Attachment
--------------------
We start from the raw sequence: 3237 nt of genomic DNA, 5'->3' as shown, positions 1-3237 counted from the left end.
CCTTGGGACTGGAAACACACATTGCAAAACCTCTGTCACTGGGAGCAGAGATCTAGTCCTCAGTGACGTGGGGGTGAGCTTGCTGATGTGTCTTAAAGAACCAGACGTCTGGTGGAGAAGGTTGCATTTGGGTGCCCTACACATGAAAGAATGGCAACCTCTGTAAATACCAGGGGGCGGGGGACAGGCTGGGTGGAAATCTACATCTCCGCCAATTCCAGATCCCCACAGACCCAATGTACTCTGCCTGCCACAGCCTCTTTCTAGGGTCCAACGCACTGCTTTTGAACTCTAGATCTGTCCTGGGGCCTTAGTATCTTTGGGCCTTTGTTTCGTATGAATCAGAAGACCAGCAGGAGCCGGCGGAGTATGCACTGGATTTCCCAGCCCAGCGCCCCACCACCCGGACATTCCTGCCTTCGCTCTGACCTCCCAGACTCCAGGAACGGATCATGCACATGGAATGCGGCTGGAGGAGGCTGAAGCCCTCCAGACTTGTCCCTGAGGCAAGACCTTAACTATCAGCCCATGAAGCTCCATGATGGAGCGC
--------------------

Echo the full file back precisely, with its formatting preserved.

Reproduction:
We start from the raw sequence: 3237 nt of genomic DNA, 5'->3' as shown, positions 1-3237 counted from the left end.
CCTTGGGACTGGAAACACACATTGCAAAACCTCTGTCACTGGGAGCAGAGATCTAGTCCTCAGTGACGTGGGGGTGAGCTTGCTGATGTGTCTTAAAGAACCAGACGTCTGGTGGAGAAGGTTGCATTTGGGTGCCCTACACATGAAAGAATGGCAACCTCTGTAAATACCAGGGGGCGGGGGACAGGCTGGGTGGAAATCTACATCTCCGCCAATTCCAGATCCCCACAGACCCAATGTACTCTGCCTGCCACAGCCTCTTTCTAGGGTCCAACGCACTGCTTTTGAACTCTAGATCTGTCCTGGGGCCTTAGTATCTTTGGGCCTTTGTTTCGTATGAATCAGAAGACCAGCAGGAGCCGGCGGAGTATGCACTGGATTTCCCAGCCCAGCGCCCCACCACCCGGACATTCCTGCCTTCGCTCTGACCTCCCAGACTCCAGGAACGGATCATGCACATGGAATGCGGCTGGAGGAGGCTGAAGCCCTCCAGACTTGTCCCTGAGGCAAGACCTTAACTATCAGCCCATGAAGCTCCATGATGGAGCGC